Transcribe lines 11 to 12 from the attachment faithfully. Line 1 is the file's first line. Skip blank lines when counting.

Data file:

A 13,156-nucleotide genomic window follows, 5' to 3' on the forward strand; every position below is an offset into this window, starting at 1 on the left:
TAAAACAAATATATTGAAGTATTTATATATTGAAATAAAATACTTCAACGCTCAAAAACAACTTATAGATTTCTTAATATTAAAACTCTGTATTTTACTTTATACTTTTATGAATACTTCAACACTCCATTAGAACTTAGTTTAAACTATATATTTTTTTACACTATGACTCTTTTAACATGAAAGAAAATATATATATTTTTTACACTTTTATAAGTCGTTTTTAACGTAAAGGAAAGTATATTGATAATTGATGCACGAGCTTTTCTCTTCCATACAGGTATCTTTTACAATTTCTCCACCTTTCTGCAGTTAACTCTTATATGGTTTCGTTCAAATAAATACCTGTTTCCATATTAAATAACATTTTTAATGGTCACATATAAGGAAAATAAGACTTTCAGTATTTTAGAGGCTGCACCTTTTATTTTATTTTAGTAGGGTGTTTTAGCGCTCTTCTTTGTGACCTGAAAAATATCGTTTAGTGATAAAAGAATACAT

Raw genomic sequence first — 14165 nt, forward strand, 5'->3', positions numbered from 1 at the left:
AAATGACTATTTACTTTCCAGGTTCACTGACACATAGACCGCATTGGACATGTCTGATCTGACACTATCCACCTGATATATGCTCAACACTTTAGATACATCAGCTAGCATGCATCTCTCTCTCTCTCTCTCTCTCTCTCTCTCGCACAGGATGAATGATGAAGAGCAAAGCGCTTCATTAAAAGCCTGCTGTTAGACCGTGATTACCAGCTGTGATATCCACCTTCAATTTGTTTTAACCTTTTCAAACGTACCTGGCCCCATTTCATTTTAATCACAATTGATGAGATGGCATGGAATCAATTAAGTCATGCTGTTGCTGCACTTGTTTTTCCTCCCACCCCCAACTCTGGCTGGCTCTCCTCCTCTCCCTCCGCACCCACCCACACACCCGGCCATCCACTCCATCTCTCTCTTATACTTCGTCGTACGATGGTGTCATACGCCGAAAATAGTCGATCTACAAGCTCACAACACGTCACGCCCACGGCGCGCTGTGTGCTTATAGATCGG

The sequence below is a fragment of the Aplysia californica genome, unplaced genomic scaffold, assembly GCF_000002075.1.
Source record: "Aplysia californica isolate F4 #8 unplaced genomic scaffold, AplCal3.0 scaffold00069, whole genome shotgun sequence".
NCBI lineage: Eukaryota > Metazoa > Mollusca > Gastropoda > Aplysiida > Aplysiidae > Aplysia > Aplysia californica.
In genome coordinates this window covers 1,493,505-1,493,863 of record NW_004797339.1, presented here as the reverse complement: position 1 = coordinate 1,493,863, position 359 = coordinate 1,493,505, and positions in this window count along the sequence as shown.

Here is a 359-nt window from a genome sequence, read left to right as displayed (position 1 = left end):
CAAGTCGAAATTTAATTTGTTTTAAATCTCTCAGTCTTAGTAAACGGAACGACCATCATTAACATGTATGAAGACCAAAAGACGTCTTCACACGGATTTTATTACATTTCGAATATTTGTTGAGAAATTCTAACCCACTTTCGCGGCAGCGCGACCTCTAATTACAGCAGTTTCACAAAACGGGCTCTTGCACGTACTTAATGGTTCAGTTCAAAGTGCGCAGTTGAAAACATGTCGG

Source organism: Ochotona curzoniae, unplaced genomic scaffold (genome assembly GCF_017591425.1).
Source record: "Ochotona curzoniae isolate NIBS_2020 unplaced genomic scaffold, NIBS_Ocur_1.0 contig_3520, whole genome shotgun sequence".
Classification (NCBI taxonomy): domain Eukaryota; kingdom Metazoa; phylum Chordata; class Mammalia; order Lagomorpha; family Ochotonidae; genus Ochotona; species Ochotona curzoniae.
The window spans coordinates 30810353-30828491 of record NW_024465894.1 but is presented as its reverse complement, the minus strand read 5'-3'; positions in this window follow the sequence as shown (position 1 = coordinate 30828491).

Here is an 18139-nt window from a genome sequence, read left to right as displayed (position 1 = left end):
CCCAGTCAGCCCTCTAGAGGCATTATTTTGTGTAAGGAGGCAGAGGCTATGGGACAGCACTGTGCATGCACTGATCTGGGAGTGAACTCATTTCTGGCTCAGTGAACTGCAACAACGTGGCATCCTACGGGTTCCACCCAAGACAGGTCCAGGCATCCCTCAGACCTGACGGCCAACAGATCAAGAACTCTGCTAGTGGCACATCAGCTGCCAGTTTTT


Source organism: Ochotona curzoniae, unplaced genomic scaffold (genome assembly GCF_017591425.1).
Source record: "Ochotona curzoniae isolate NIBS_2020 unplaced genomic scaffold, NIBS_Ocur_1.0 contig_3520, whole genome shotgun sequence".